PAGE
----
Mental Illness & The Struggle of Selfishness by David Lee Chu Sarchet
“Do nothing from selfish ambition or conceit, but in humility count others as more significant than yourselves. Let each of you look not only to his own interests, but also to the interests of others”-Philippians 2:3
This verse has always caused me great trouble. It is not that I disagree with it or that I particularly dislike it. I think it is a beautiful verse that describes the type of attitude that every Christian should strive to have. The thing is, however, my Schizoaffective Disorder causes me to behave in selfish fashion. It is not that I intend to be selfish, but that one of the ways my mental illness manifests itself is in being selfish.
Purpose Of The Blog
This has caused significant problems in my personal relationships with friends and family. I know that this is typical of people who deal with mental illness and the purpose of this blog is not to give us an excuse to continue in bad behavior but instead to provide a context for our behavior so that people can understand why it is that we behave the way that we do.
I am not entirely sure why it is that we behave in selfish fashion but I think part of it is because mental illness does cause us to be self-focused a lot. We spend a lot of our days monitoring our symptoms such as our thoughts, feelings, and even our physical attributes. This can be exhausting but at the same time since we are so focused on our mental well-being we do tend to get used to paying close attention to ourselves.
This may be the reason why we are not as focused on other people and what is going on with them. This is not to shame my fellow people who struggle with mental illness. We definitely do need to pay attention to our symptoms because they can easily become exaggerated if we ignore them. However, that does not give us an excuse to ignore the command in this Scripture.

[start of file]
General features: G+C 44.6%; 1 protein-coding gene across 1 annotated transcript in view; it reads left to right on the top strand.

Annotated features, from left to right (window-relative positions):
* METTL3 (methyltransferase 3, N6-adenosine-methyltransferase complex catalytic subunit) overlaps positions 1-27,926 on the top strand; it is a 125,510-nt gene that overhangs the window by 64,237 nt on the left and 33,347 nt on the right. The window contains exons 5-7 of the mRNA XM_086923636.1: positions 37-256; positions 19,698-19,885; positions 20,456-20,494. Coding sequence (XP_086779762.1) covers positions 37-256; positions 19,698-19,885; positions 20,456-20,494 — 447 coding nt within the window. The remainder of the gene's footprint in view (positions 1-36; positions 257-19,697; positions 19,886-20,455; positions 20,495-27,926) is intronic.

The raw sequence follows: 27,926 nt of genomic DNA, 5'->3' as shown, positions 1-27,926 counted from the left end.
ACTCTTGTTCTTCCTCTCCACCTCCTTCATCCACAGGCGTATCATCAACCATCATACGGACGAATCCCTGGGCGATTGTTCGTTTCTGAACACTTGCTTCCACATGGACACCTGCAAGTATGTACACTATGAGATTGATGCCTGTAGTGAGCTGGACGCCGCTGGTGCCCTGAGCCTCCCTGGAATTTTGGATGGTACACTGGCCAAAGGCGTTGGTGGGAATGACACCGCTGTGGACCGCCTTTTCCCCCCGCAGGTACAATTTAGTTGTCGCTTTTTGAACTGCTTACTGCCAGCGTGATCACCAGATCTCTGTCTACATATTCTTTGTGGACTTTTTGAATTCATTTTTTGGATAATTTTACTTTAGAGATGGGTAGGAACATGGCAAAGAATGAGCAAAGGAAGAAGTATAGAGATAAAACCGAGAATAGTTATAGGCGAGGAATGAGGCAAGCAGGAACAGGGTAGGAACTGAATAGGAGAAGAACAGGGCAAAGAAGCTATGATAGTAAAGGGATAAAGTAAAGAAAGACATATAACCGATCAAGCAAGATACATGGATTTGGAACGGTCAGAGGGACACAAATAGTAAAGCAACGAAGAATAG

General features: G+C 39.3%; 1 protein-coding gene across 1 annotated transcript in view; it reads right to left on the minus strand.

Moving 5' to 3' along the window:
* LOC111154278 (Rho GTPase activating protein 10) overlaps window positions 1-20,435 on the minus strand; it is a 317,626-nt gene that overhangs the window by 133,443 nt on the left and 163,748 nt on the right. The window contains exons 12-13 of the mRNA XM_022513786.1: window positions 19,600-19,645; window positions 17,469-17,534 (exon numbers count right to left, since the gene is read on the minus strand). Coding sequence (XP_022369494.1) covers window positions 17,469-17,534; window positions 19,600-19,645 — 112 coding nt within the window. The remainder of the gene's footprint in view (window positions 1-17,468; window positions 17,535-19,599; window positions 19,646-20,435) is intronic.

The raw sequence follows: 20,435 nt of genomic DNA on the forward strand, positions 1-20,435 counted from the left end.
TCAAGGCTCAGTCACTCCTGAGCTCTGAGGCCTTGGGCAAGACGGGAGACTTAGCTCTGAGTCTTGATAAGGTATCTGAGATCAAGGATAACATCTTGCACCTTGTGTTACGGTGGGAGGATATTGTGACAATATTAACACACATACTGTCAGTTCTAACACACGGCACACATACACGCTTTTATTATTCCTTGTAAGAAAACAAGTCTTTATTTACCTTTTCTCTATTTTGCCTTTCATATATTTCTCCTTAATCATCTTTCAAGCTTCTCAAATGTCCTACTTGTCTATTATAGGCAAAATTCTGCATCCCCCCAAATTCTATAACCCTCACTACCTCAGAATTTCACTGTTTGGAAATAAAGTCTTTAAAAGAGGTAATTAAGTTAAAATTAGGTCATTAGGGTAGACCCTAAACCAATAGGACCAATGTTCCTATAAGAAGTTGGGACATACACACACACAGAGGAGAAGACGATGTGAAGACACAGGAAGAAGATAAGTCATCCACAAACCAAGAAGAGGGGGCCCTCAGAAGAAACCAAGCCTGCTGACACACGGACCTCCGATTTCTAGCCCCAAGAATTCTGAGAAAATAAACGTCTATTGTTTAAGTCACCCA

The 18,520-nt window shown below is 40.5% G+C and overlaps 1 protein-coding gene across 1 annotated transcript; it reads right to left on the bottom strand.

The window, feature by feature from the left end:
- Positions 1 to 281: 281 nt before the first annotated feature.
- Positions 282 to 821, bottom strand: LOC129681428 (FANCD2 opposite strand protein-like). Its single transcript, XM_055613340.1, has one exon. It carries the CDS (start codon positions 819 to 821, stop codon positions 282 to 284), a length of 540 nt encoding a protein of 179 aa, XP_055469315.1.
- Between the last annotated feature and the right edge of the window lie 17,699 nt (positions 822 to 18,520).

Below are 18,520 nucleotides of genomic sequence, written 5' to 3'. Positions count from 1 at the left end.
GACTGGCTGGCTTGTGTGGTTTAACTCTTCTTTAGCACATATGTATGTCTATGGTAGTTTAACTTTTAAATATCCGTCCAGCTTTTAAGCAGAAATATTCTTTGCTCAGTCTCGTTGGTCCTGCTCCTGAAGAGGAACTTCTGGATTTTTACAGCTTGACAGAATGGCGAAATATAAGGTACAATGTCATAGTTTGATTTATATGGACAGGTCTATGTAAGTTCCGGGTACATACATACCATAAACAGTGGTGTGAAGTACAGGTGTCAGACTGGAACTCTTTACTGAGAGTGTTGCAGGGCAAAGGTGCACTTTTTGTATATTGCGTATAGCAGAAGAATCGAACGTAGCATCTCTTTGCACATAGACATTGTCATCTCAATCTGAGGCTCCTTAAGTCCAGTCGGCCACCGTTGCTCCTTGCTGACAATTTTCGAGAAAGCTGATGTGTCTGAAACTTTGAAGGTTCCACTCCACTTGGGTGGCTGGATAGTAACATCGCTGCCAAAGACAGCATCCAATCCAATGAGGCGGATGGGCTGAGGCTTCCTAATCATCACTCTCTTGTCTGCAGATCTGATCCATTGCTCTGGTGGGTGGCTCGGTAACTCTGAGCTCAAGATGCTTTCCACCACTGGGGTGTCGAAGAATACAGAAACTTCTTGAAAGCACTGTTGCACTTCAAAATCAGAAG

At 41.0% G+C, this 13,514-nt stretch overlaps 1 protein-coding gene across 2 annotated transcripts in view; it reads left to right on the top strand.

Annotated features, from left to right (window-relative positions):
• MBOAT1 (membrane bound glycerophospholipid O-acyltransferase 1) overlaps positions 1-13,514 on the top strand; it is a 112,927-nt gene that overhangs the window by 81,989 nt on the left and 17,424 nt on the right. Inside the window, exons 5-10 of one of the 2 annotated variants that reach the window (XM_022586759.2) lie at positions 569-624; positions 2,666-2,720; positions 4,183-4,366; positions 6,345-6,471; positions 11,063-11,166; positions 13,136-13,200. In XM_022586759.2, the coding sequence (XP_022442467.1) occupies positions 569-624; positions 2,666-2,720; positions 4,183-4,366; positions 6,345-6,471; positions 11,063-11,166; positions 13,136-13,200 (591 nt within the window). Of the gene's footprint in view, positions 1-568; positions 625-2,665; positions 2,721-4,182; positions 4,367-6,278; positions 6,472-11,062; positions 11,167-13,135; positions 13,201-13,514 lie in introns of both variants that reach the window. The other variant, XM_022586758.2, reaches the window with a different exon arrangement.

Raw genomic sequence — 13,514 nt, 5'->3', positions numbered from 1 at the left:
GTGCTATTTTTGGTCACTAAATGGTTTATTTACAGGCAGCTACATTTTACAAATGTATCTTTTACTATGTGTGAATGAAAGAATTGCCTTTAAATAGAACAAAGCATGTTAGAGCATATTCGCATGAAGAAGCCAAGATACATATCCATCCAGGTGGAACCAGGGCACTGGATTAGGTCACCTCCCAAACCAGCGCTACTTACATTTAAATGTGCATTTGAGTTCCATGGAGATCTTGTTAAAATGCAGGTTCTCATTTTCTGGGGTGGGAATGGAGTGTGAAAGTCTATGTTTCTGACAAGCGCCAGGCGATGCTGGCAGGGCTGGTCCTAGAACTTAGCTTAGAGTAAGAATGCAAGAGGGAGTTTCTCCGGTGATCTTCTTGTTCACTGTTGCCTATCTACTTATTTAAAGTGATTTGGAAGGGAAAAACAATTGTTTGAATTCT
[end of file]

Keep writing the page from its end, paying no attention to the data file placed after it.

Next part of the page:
Paul did not give a clause saying that “if you struggle with mental illness then this does not apply”.
So, what do we do with this Scripture then?
First off, I would like to add that we cannot properly fulfill this command in our own strength so we should not even try. Our sinful nature naturally makes all people selfish by default. As a matter of fact, I like how the Heidelberg Catechism says that in our natural state we “hate God and our neighbor”. I find this to be true in my own life and I believe that it is true in everyone’s life as well.
Secondly, the only way that we can fulfill this command is by relying on the power of the Holy Spirit. We do this by daily dying to ourselves. This is not easy at all but we must do it. However, we cannot even die to ourselves in our own strength either. Again, we must rely on the Holy Spirit to cause us to be able to die to ourselves because:
“He who began a good work in you will bring it to completion at the day of Jesus Christ.”
The process of sanctification is all 100% completely a work of God from beginning to end. As a result, we must constantly rely on His power and strength and not on our own. This requires us to stay in prayer in every moment of every day. I think this is what the Apostle Paul meant when he told us to pray without ceasing. He knew that we would need to rely on God’s strength all the time because our natural state is legalism.
When we try to muster up the strength to fulfill God’s commands on our own we will always fail but when we rely on God to sustain us then we will accomplish His will by His strength.
Does this mean that we will never act selfishly again? Absolutely not! I will struggle with selfishness for as long as I have a mental illness and I will have my mental illness all the days of my life until Jesus Christ returns. However, we must strive to be selfless by God’s strength and when we mess up—and we will mess up– we remind ourself of Romans 8:1:
“There is therefore now no condemnation for those who are in Christ Jesus…” (emphasis mine).
This means that no matter what we do or say in this life we will never be condemned as long as we remain in Christ. That is good news! No matter how much we sin– and we sin every day every moment of the day– our sins are covered by the blood of Christ. So, let this word encourage you to live the best life you can live for Jesus and do not allow your sin to condemn you. Soli Deo Gloria!
-David Lee Chu Sarchet
Christian Mental Health Advocate
For 24 hour peer support, please call the Christ-Centered Mental Health ministry line at 567-343-3727 or email me at firstname.lastname@example.org
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